• In the 8051, the length of the machine cycle depends on the frequency of the crystal oscillator connected to the 8051 system.

    Time delay generation and calculation cont d
    Time Delay Generation and Calculation (cont’d)

    • The frequency of the crystal connected to the 8051 family can vary from 4MHz to 30MHz.

    • In the 8051, one machine cycle lasts 12 oscillator periods.

    • Therefore, to calculate the machine cycle, we take 1/12 of the crystal frequency and then take the inverse.


    • The following shows crystal frequency for three different 8051-based systems. Find the period of the machine cycle in each case.

      (a) 11.0592MHz

      (b) 16MHz

      (c) 20MHz


    • 1/11.0592MHz = period per oscillation

      Machine cycle = 12x

      = 1.085μs

    • 1/16MHz = period per oscillation

      Machine cycle = 12x

      = 0.75μs

    • 1/20MHz = period per oscillation

      Machine cycle = 12x

      = 0.6μs


    • For an 8051 system of 11.0592MHz, find how long it takes to execute each of the following instructions:

      (a) MOV R3,#55

      (b) DEC R3

      (c) DJNZ R2,target

      (d) NOP

      (e) MUL AB


    (a) MOV R3,#55 1x1.085μs

    (b) DEC R3 1x1.085μs

    (c) DJNZ R2,target 2x1.085μs

    (d) NOP 1x1.085μs

    (e) MUL AB4x1.085μs

    Delay calculation
    Delay Calculation

    • A delay subroutine consists of two parts:

      (a) setting a counter

      (b) a loop

    • Most of the time delay is performed by the body of the loop.

    • Very often we calculate the time delay based on the instructions inside the loop and ignore the clock cycles associated with the instructions outside the loop.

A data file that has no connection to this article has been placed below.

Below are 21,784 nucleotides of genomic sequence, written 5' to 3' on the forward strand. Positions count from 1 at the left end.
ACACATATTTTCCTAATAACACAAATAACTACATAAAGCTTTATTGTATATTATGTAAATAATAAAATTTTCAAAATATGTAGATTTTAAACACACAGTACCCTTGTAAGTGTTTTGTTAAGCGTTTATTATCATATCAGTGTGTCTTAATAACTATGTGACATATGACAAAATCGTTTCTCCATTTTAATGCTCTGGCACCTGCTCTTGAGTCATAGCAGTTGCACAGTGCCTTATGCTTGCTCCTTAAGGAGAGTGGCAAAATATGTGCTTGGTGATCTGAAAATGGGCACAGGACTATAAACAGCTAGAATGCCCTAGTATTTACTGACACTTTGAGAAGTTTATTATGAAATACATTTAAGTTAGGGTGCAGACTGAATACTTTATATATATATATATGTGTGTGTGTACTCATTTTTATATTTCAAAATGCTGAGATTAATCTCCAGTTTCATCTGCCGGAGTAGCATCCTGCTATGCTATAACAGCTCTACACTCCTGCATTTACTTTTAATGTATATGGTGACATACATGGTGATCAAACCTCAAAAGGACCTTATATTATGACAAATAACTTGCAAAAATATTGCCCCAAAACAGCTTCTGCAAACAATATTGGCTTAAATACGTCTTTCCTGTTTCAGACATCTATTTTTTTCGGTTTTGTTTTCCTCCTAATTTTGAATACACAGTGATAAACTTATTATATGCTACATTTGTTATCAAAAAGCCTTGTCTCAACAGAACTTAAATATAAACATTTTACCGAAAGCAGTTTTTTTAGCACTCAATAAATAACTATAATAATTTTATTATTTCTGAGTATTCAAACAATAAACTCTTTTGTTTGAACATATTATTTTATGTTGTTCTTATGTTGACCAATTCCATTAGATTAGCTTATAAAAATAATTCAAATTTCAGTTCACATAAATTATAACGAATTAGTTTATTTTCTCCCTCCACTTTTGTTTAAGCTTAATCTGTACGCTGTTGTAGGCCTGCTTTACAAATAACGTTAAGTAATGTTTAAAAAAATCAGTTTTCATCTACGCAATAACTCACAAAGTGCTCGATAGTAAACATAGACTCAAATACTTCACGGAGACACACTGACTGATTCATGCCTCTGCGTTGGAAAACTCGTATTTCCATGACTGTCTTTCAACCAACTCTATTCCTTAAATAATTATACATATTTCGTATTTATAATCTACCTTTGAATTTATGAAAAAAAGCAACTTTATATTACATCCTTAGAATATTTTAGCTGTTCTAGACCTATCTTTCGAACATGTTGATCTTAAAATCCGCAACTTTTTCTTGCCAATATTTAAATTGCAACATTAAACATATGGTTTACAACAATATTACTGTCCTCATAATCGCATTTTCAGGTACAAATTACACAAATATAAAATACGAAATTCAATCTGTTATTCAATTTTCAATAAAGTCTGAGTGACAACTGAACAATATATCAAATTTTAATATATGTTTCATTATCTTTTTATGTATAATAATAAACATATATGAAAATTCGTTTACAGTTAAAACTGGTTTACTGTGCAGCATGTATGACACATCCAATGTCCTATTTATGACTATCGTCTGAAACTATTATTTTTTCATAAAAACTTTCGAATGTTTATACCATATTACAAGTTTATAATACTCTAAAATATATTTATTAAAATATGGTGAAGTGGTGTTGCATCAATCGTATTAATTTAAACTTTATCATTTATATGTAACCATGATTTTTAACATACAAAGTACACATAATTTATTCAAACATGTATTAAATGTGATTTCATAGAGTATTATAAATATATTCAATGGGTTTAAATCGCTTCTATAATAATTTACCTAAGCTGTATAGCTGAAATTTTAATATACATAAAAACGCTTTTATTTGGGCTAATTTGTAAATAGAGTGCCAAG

• Largest value a register can hold is 255; therefore, one way to increase the delay is to use the NOP command.

    • NOP, which stands for “No Operation” simply wastes time.


    • Find the size of the delay in the following program, if the crystal frequency is 12MHz.

      MOV A,#55H

      AGAIN: MOV P1,A


      CPL A


      DELAY: MOV R3,#200



    • What does the above program do?


    Crystal Cycle

    DELAY: MOV R3,#200 12


    RET 12

    Therefore, we have a delay of [(200X24)+12+24]x0.083μs = 402μs

    Loop inside a loop delay
    Loop inside a loop delay

    • Another way to get a large delay is to use a loop inside a loop, which is also called a nested loop. E.g.

      Crystal Cycle

      DELAY: MOV R3,#250 12

      HERE: NOP 12

      NOP 12

      NOP 12

      NOP 12

      DJNZ R3,HERE 24

      RET 24

      Time Delay=[250.(12+12+12+12+24)]x0.083μs + (12+24)x0.083μs = μs


    • For a machine cycle of 1μs, find the time delay of the following subroutine.


      MOV R2,#200

      AGAIN: MOV R3,#250

      HERE: NOP


      DJNZ R3,HERE




    • HERE Loop: (4x250)x1μs = 1000 μs

    • AGAIN Loop: Repeats the HERE loop 200 times i.e. 200x1000μs = 200ms

    • The instructions “MOV R3,#250” and “DJNZ R2,AGAIN” at the beginning at end of the AGAIN loop will add (3x200x1μs) = 600μs to the delay time.

    • Total execution time ≈ 200.6ms (an approximation since we have ignored the first and last instructions in the subroutine)